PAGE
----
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  #5  
Old Feb 11, '09, 8:23 am
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samcarter14 samcarter14 is offline
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Default Re: Eastern Fasting Rules - what to eat?

Quote:
Originally Posted by Patchunky View Post
But if you're making bread with no dairy or eggs in it and you're eating cheese, doesn't that kinda defeat the purpose?

You could try doing soup and sandwhich dinners by making veggie soup and fish sandwhiches, works very well....

The cheese is for the kids--during Lent DH and I will not eat the cheese, but have fruit and the bread (DH will, anyway). We don't require the kids--they are all under 9--to abstain from dairy.
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  #6  
Old Feb 11, '09, 2:39 pm
Aramis Aramis is offline
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Religion: Byzantine Catholic - Ruthenian Church
Default Re: Eastern Fasting Rules - what to eat?

Good stuff for fasting:

Lentils, in a variety of manners
Hummus
Bean Salads (3bean, 4 bean)
Rice, Steamed, Fried, or even baked in casseroles
Fruits.
Sushi*
nut butters**
Jellies, jams, and fruit preserves.

*sushi is the rice... if following the russian mold, the fish is off limits, but the shrimp, crab, and sea urchin are not, nor are the veggie rolls.
** strict "no oil" prohibits most nut butters. Peanut butter is readily available; nutella is good and widely available, other nut butters may be available in various salons.
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  #7  
Old Feb 11, '09, 3:22 pm
wjp984 wjp984 is offline
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Default Re: Eastern Fasting Rules - what to eat?

Quote:
Originally Posted by samcarter14 View Post
Well, these are the guidelines my priest gave us--we are Byzantine-Ruthenian. Different churches may vary among the Eastern Churches when it comes to degree of strictness. He gave us two options, the mandatory fast which every Eastern Catholic must follow and the traditional fast, which we can follow if we so choose.

The Mandatory Fast:

Strict Fast (no meat, dairy) on Pure Monday (Feb 23) and on Great and Holy Friday (April 10)

Simple Fast (no meat) on all Wednesdays and Fridays of the Great Fast, to include Holy Saturday, April 11.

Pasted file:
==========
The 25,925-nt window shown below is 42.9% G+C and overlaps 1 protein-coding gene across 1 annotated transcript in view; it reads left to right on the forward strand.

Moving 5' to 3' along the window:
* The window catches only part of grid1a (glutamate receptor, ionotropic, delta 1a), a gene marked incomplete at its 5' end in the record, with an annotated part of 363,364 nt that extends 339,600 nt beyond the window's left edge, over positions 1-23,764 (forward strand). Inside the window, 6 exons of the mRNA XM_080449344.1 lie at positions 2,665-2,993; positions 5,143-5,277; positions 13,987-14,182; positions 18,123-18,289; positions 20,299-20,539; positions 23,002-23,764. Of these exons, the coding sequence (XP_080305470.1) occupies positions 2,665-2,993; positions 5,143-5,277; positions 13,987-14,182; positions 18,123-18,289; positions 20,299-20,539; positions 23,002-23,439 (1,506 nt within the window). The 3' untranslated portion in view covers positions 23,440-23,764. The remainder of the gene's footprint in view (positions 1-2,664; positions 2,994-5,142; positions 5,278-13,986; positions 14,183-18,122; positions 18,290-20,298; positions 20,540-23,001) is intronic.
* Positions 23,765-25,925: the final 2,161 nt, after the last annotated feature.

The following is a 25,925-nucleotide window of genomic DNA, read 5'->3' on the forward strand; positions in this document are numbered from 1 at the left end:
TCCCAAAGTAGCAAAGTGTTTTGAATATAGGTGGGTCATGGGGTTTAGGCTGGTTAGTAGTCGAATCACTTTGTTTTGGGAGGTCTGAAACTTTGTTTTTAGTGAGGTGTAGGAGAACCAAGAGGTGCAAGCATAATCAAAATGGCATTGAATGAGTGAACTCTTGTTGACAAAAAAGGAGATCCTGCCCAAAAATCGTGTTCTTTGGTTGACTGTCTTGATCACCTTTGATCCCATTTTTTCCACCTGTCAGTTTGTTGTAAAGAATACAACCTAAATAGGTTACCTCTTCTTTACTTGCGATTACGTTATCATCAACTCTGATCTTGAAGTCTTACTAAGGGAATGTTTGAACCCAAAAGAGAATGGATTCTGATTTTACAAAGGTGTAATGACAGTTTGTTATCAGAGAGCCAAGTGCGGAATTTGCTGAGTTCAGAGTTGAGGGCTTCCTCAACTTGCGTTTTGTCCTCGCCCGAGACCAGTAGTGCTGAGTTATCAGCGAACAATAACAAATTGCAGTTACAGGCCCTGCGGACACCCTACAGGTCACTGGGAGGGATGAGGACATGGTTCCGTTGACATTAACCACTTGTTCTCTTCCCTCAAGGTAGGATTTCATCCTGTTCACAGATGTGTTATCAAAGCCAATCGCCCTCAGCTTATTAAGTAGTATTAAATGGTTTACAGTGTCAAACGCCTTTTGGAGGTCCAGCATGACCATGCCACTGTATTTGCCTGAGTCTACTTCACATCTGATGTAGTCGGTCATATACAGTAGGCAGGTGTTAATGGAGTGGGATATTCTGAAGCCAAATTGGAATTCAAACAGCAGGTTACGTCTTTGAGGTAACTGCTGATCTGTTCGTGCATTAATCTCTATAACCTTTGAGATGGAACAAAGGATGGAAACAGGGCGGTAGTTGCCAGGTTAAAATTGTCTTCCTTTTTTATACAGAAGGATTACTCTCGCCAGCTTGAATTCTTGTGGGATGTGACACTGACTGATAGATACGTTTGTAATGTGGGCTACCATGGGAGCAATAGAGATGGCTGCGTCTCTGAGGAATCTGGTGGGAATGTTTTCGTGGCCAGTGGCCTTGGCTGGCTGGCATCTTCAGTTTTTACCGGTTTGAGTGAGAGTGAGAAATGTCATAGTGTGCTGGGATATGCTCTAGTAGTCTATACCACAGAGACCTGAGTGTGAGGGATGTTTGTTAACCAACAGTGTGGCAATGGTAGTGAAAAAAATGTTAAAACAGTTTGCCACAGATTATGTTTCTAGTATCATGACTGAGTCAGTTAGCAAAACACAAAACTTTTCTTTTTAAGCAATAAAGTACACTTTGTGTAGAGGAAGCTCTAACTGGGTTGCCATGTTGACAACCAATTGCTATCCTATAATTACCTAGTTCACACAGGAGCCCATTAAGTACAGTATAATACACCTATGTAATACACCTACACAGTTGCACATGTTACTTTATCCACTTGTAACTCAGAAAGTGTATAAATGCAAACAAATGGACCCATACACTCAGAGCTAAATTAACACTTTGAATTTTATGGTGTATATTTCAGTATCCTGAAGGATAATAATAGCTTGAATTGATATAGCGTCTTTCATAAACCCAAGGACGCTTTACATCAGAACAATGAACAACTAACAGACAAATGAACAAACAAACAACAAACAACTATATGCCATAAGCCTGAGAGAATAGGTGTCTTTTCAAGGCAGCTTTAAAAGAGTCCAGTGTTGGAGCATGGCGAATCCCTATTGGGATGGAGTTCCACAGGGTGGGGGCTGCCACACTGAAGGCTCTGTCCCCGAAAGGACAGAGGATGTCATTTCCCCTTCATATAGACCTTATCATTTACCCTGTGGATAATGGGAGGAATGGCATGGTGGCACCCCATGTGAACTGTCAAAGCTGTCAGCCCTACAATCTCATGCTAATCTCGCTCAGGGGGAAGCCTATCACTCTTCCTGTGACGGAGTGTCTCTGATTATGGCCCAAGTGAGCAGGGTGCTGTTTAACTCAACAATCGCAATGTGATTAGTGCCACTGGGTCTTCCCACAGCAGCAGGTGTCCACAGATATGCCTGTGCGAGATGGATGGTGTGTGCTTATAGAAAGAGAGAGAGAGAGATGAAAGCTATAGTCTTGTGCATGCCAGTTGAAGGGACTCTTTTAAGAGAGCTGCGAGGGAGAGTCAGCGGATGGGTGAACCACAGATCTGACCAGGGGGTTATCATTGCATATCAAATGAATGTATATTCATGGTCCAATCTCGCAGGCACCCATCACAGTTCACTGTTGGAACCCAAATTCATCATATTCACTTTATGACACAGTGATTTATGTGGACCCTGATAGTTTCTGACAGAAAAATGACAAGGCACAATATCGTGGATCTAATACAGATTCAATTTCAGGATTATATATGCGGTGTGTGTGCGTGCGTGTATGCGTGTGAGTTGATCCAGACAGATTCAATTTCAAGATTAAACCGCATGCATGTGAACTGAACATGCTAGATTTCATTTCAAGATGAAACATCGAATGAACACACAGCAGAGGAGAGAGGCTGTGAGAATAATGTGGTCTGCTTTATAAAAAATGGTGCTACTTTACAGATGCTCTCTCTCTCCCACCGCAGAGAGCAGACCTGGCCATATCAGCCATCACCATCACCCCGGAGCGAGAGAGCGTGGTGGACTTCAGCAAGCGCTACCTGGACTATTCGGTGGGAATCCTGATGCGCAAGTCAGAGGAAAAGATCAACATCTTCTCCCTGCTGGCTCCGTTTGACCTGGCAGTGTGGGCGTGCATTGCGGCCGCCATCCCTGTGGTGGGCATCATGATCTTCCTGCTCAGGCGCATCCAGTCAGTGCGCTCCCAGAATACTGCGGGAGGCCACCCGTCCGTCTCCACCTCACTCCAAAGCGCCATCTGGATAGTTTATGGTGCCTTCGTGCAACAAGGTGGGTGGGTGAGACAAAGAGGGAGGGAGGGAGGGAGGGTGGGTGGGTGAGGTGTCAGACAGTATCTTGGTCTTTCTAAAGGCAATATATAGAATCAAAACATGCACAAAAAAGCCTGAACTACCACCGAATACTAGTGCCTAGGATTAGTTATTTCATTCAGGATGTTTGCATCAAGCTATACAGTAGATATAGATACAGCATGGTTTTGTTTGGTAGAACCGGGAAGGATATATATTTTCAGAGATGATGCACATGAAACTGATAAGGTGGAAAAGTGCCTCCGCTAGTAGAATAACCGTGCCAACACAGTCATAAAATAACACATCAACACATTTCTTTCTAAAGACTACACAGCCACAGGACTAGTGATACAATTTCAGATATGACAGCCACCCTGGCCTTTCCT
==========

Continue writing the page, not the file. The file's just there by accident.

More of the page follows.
For Those Wishing to Follow the Ancient Fasting Regimen

No Meat from February 15 (Sunday of Meatfare) till April 11
Also, no Dairy or Eggs from February 22 (Sunday of Cheesefare) until April 11.

In our family, we will be following the Ancient Regimen, so no meat starting on the 15th, and then no dairy starting on the 22nd until Pascha (Easter). We abstain from meat and dairy on Wednesdays and Fridays throughout the year.

This is going to be more difficult for me this year because I have recently had to cut all wheat and gluten out of my diet, meaning no breads or pastas. Which used to be a staple of my Lenten diet! Now it's going to require more planning. I suppose at the best I'll be eating more veggies and fruit!

BTW the "no oil" rule varies from church to church. I know when we were Orthodox it simply meant no olive oil. Other oils were fine. But there are Orthodox who follow "xerophagy", meaning "dry eating"--no oils at all in cooking or salads. But that is more traditional among Russian Orthodox. Our priest has not told us to abstain from oils. But of course that doesn't mean using gallons of it to deep fry your vegetables!

As for recipes, this year I'm going to keep things very simple. Salads for myself, lentil soups and vegan casseroles (Shepherds' pie made with beans or lentils instead of beef, for example). I don't like using fake soy meats, so I won't be using those. I like baked potatoes with veggies on the side. My husband does eat fish occasionally during the fast, there are certain days when it is allowed, so tuna casseroles (made with soy milk white sauce instead of canned dairy-based soups).